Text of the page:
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Type III Diabetes = Alzheimer's disease?

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    Thoughts?

    Further to the article there seems to be an underlying theme of class. What are peoples opinion on the third paragraph, as follows;
    I suspect that much of this mockery is a coded form of snobbery: the strong association between poor diets and poverty allows people to use this issue as a cipher for something else they want to say, which is less socially acceptable.
    Is there a definite link between obesity and poverty? or is more a link between lack of education and obesity?

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    Edit.
    Thinking about my access to a gym, I'd say it'd be difficult for a low-income family to support it. My gym membership for this summer was 3 months at £68 and an additional month at £25 = £93.

    As I live in the middle of nowhere I could either drive to the gym and pay for petrol / parking (which is extremely expensive and far away from the gym in Harrogate) or get the train. I opted for the train, which is £77.20 a month. I've bought this monthly ticket three times over this summer costing £231.60.

    That's £324.60.

    Factor in the protein shakes I use, which would be £59.99 from Maxi-raw with a £10 discount, (i've just had to re-order) so that's doubled to £119.98. Then there's the longer term cost of clothes / shoes / equipment, say £20 a month, so £60 for this summer.

    Neglect the food I'd eat, and the amount of white meat I'd go through and that's still £504.58.
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    (Original post by crocker710)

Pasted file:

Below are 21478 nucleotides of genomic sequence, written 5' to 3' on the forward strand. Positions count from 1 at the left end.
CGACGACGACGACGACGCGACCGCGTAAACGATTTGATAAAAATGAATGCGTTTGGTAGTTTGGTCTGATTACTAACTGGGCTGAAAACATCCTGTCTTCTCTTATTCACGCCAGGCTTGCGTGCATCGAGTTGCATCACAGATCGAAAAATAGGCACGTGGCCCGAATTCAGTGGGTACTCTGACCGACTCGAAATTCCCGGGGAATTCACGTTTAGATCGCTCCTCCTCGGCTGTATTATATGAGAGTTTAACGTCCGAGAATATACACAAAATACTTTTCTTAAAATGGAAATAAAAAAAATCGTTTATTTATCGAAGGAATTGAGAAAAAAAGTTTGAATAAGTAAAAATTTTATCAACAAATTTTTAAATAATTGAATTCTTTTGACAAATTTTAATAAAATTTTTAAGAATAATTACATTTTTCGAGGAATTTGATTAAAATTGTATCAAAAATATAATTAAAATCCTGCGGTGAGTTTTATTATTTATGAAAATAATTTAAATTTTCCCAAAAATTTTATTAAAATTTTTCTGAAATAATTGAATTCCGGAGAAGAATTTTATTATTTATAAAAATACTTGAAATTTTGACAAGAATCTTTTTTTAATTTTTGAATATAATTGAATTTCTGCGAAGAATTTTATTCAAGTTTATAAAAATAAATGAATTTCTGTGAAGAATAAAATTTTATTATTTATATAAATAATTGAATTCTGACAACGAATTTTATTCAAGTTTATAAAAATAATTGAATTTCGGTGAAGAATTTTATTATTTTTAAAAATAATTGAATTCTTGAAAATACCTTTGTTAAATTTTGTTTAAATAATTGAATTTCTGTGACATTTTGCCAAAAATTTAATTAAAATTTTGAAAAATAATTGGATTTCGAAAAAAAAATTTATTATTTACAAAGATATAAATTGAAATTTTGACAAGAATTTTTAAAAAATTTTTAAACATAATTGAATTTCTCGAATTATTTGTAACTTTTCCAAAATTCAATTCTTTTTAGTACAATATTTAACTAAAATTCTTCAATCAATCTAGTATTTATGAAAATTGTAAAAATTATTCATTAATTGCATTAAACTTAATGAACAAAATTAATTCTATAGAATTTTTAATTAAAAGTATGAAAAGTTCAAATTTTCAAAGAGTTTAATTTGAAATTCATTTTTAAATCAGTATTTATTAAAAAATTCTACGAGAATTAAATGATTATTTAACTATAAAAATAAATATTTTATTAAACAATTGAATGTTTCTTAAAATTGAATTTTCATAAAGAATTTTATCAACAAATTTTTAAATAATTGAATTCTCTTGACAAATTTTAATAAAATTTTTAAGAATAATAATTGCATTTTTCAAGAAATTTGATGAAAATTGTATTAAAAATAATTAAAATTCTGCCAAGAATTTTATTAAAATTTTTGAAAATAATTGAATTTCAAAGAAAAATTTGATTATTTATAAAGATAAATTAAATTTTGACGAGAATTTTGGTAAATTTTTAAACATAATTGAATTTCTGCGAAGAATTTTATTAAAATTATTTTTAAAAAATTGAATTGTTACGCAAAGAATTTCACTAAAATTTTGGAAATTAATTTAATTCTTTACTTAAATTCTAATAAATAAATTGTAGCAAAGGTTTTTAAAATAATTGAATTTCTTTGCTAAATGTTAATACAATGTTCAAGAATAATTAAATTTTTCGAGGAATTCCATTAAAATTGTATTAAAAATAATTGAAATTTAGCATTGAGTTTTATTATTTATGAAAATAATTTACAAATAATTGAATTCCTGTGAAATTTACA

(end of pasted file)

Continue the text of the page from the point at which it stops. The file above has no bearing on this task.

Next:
Is there a definite link between obesity and poverty?
    People are fat, largely, because they either lack the intelligence or the discipline to eat a sensible amount. These bad traits are also likely to mean people are unable to get good jobs. So it's more like a common cause, than one causing the other.

    Thinking about my access to a gym, I'd say it'd be difficult for a low-income family to support it.
    You don't need to go to the gym to not be fat. You certainly don't need protein shakes, huge quantities of chicken breasts, etc. You just need to not eat too much food. Eating less food is always cheaper than eating more food.
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    It's a well known fact that obesity is linked to poverty, any medical sociology textbook will tell you that. Junk food, on the whole, is cheaper than healthier options.
    Any claim that it not being educated that causes obesity is rather ill informed. Some studies even suggest that if a mother from a 'well off' family was suddenly dropped into a famly in poverty she would struggle to feed them as the mother used to being in poverty has gained excellent budgeting skills to get the most from their money.
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    (Original post by crocker710)
    Thoughts?

    Further to the article there seems to be an underlying theme of class. What are peoples opinion on the third paragraph, as follows;
    Is there a definite link between obesity and poverty? or is more a link between lack of education and obesity?
    1) The quote refers to poverty and poor diet, not poverty and obesity, they are not the same.

    2) It is just as easy (if not more so) to become obese on a higher income than it is a lower one. Certainly 5-10 years ago obesity was disproportionately higher in higher income groups.

    3) While there is a misconception that "healthy" foods are more expensive many people also mistakenly believe that "healthy" foods are less calorific and eat up to 3x as much as they would normally.

    4) Obesity is multifactorial, there is not a single leading cause. There are a whole host of issues from relaxing attitudes regarding obesity, to the NHS, general ignorance, sub par education, lack of accountability, predatory food marketing, laziness, unrealistic expectations, etc.